When ultrasound is incident on a boundary between two different media some of the energy is reflected and some is transmitted. The reflection and transmission behaviour of the waves at the boundary is dependent on the acoustical properties of the two media. If the lubricant later is sufficiently thick or the ultrasound 'packet ' sufficiently small then the reflections from the top and bottom bearing surface exhibit a discrete time signature (time of flight or TOF) which can be measured if the speed of sound in the lubricant is known. One of the problems is that the oil, when under pressure, becomes a glassy solid with a higher bulk modulus, this changes the conditions for measurement, especially those which rely on the speed of sound of the output and feedback signals.
With very thin layers the reflected pulses can overlap making it impossible to discern discrete reflections, typically, even the thickest lubricant films are less than 50µm so the TOF approach is not applicable. The researchers had to adopt a number of other approaches for these thinner films which measured the resonance of the lubrication film to produce results which could then be interpreted by a PC and turned into useable figures.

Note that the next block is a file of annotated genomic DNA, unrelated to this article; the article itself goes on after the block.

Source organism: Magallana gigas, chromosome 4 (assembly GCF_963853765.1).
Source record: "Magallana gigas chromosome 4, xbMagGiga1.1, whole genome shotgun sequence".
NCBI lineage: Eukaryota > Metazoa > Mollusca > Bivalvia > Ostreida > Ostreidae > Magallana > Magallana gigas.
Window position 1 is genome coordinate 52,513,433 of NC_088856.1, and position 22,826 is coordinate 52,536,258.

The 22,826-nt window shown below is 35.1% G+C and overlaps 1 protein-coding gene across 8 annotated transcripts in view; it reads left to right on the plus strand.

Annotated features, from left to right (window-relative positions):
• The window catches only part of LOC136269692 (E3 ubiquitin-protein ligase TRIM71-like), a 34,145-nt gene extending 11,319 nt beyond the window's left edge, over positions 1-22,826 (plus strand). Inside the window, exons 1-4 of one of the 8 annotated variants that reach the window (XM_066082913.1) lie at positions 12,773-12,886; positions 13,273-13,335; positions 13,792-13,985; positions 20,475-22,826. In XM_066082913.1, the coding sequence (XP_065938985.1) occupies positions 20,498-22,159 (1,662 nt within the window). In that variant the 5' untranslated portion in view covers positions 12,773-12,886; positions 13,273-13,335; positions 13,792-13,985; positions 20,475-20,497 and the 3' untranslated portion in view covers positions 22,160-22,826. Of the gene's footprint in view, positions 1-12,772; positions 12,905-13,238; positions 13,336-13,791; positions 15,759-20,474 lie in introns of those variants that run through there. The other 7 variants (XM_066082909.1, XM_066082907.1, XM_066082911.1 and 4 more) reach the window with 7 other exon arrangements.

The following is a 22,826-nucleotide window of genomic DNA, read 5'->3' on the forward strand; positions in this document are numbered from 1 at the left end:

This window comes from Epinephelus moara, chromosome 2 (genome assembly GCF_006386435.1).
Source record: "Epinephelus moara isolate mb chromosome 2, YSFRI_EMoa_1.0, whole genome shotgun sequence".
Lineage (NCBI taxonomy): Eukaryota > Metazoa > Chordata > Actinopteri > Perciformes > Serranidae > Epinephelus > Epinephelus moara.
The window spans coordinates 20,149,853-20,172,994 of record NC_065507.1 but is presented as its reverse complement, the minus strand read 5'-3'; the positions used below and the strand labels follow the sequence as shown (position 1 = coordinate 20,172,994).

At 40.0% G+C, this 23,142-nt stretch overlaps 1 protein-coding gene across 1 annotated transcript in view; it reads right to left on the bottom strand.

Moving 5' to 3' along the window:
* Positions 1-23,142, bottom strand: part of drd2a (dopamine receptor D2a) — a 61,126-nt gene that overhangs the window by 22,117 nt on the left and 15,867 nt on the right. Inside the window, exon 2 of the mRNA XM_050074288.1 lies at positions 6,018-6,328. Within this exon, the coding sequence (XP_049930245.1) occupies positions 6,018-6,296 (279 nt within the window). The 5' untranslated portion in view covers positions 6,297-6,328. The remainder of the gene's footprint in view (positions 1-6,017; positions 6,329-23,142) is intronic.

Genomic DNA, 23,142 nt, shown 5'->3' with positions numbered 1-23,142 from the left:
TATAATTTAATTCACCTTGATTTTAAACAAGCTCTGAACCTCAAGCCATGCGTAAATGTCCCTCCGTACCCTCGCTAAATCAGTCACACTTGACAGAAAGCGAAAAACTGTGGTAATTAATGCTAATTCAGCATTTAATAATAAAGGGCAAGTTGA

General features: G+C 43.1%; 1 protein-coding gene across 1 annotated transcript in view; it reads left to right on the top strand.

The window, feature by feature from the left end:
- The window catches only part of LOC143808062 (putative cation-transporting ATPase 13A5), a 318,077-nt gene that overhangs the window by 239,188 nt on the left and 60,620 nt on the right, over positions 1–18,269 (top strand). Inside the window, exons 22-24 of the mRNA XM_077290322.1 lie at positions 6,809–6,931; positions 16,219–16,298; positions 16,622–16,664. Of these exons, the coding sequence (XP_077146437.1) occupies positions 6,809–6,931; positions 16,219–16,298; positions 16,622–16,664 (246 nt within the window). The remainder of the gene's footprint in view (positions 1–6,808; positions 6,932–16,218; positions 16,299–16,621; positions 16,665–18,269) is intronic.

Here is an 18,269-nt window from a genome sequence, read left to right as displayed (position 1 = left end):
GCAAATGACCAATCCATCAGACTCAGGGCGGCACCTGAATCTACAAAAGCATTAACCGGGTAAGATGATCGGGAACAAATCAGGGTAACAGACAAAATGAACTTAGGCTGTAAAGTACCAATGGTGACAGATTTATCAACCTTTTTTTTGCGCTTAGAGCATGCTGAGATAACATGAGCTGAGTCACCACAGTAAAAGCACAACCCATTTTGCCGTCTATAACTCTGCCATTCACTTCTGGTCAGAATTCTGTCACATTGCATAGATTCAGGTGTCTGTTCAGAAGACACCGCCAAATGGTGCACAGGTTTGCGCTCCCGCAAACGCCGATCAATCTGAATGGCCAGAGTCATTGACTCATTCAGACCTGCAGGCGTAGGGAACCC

One of these approaches is to measure the frequency at which the film resonates. The incident ultrasonic pulse causes the film to vibrate; then resonant frequencies within the wave packet are transmitted. The thickness of the oil film can be deduced from these frequencies. If the film is very thin (sub-micron), like in a ball bearing for example, then the frequency at which it resonates is above that which can be propagated through the bearing shell. In this case, the approach is to determine the stiffness of the layer from the proportion of the sound wave reflected. This stiffness can then be used to deduce the oil film thickness.

Author
Tom Shelley